Steamboat Springs In view of a world-class ski jumping facility and numerous ball fields worthy of hosting national tournaments, Mike Andrews yanked back the metal surface of a dilapidated ramp at the skate park at Howelsen Hill Thursday.
To Andrews, the decaying ramp epitomizes a sharp contrast in upkeep between the skate park and other city recreation areas.
"The skate park is falling apart," he said.
Andrews' biggest concern is whether the only place to ride on ramps in Steamboat Springs will become such a liability that the city will shut it down.
He pointed out a wood and metal box-like obstacle in the middle of the park that skaters, and BMX bike riders, use to perform maneuvers off of. He has personally named it the Shin Buster, because the metal surface of the obstacle are precariously bent up in the corners.
"I mean look at this thing," he said, pulling up on the metal.
Most of the ramps at the park have similar problems with metal surfaces detaching from wooden frames.
Chris Wilson, Steamboat Springs director of parks, recreation and open spaces, said he doing the best that can be done with what he has.
"We're repairing things as fast as we can," he said.
The biggest problem is that the metal and wood need a lot of upkeep and the city doesn't have the money in its budget to build anything more substantial.
A concrete park would be the best, Wilson said, but they're costly.
"Those parks are running up to $200,000 to build," he said.
Andrews agreed that it would take a big chunk of money, but said it would be worth it.
During the peak times of the summer, especially during softball tournaments, he estimates that between 50 to 100 people ride on the ramps a day.
"For a city park, that's a lot of people," he said.
All of that use means wear and tear, which could be avoided by a concrete park.
"With that, all the maintenance would be is sweeping it," he said.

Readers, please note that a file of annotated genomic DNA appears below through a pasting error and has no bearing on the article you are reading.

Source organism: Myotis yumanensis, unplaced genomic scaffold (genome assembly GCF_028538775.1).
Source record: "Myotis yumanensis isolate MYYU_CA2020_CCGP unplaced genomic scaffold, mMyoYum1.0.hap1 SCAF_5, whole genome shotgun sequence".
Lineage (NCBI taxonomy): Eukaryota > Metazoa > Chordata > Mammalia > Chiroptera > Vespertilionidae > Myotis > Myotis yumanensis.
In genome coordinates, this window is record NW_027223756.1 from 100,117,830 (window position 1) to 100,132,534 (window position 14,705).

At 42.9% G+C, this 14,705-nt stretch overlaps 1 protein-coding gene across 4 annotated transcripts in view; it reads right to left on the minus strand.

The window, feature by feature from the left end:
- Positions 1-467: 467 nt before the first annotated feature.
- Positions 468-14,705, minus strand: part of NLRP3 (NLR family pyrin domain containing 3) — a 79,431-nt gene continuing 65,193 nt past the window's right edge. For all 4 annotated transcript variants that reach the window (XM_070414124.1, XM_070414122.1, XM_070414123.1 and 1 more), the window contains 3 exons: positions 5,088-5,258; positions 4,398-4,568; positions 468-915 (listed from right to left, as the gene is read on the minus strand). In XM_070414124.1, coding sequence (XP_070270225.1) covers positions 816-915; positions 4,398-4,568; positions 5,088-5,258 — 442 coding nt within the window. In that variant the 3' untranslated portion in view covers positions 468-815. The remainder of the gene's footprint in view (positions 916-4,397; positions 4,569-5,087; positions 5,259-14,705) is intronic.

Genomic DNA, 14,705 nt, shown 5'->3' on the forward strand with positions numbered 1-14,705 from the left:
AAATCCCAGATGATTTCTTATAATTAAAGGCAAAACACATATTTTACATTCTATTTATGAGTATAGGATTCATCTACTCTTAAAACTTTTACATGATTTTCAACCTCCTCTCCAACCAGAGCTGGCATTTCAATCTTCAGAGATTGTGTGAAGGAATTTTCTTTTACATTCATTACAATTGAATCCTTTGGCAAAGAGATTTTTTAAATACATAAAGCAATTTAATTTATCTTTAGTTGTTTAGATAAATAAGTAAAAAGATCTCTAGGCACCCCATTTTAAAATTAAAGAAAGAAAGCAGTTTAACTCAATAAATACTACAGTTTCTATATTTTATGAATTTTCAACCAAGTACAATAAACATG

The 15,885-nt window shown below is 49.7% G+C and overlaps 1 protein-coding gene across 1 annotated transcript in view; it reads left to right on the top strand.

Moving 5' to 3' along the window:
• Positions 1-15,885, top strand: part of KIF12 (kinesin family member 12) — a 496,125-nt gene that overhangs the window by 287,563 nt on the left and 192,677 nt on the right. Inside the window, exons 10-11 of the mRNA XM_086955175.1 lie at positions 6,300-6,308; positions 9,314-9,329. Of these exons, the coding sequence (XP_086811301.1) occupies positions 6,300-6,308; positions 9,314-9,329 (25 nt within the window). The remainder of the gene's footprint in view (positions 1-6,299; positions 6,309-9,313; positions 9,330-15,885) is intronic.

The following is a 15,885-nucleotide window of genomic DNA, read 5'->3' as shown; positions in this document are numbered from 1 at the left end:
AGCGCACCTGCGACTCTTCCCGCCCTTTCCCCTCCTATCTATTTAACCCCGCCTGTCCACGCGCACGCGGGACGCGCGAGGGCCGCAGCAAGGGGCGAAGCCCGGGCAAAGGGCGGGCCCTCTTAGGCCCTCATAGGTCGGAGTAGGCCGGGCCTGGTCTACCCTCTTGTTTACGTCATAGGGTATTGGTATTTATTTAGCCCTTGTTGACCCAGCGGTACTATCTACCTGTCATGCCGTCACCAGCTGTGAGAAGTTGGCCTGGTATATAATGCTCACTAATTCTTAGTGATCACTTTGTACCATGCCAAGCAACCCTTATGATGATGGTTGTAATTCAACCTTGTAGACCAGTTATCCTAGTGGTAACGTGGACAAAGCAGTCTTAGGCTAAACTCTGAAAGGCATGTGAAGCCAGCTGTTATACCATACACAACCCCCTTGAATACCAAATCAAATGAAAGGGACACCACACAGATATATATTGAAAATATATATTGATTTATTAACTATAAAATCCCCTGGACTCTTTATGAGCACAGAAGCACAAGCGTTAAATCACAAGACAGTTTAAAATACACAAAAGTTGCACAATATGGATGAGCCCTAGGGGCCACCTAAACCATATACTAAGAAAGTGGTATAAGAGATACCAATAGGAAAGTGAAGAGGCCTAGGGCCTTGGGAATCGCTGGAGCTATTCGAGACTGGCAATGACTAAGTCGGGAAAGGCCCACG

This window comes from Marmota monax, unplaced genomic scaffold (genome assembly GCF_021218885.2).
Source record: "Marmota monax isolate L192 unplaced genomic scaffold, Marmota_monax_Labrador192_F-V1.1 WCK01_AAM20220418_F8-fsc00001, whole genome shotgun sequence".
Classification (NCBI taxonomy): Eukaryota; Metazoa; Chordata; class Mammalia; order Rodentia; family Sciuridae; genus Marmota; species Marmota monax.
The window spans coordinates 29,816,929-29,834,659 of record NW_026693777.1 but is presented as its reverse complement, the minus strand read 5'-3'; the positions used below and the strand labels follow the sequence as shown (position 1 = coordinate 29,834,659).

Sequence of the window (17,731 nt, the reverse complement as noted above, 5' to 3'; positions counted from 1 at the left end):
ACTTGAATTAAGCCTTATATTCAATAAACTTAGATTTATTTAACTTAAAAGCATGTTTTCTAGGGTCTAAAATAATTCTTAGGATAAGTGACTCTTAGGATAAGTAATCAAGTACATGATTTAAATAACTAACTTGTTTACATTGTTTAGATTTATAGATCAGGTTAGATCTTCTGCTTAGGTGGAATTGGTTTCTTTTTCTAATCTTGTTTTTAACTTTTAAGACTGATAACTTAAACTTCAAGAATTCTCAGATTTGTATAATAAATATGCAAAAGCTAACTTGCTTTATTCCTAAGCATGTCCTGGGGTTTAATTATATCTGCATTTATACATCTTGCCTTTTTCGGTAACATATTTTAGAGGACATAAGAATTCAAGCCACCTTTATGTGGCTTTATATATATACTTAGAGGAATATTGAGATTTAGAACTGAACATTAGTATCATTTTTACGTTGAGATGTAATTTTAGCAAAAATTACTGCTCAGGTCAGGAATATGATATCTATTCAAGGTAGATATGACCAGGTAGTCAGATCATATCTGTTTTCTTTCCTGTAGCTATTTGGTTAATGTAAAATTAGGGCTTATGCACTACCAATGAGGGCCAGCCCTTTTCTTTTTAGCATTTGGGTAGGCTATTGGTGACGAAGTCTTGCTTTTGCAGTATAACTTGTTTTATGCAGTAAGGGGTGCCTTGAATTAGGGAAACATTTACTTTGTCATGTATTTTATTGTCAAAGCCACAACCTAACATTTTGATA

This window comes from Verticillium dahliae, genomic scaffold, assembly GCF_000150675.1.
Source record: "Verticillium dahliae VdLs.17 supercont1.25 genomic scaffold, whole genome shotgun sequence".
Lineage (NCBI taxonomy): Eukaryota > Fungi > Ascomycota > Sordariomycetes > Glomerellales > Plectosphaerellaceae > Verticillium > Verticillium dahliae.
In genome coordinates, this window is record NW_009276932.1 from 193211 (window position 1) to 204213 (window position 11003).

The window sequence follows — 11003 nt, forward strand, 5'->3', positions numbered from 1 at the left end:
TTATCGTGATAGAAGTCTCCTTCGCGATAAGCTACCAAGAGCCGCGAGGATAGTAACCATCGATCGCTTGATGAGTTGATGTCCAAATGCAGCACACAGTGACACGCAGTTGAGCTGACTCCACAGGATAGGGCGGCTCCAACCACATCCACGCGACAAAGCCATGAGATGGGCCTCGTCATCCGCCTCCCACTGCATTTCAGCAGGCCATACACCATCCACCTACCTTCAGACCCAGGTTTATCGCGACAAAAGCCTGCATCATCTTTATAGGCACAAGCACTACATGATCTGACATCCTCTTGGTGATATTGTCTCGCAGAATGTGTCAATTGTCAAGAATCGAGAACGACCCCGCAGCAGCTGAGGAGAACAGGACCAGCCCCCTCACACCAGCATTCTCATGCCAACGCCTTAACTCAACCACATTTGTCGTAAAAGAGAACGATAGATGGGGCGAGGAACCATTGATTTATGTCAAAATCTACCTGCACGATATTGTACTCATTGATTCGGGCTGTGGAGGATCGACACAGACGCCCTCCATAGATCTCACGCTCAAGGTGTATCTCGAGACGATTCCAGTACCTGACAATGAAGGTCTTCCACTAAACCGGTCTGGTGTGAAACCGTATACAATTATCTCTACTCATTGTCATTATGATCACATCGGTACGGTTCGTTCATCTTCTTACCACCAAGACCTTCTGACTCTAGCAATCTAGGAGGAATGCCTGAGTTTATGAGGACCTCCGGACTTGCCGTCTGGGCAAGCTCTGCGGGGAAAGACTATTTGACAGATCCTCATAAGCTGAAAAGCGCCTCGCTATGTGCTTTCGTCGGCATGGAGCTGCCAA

Wilson knows that, but there just isn't the initial money in the budget. There also is an issue of location. The land where the park sits, near the basketball hoops in one of Howelsen Hill's parking lot, isn't big enough for a concrete park. Especially when it would take away much needed parking at Howelsen Hill, Wilson said.
"The major thing is funding and site location," he said. "But there's no intent on the city's part to get rid of it."
That means, unless money can be found, the city and volunteers will have to work together to get the maintenance done.
In the past few years, The Click skateboard shop has donated $2,000 for ramp maintenance, owner Josh Kaufman said.
Last year the city got a grant for $3,000 to go toward parks maintenance and to rebuild a fence surrounding the ramps.
Obviously, more work needs to be done because it is getting dangerous, Kaufman said.
This summer, Steamboat ambulance crews have been called over to the park five times and transported four people top the hospital, Steamboat Ambulance director Mel Stuart said.
All the calls were related to normal skateboarding accidents, paramedic Smokey Vandergrift said. However, two patients were unconscious and had not been wearing a helmet.
Anyone using the park is required to wear a helmet, and most do, said Art Fiebing, Steamboat Springs assistant chief of police.
"I just hope the ones that don't don't wreck it for the others," he said.
Andrews and Kaufman helped form the Steamboat Skate Park Users Group to find volunteers and look for option to find better funding.
"A solution here is a concrete park," Kaufman said.
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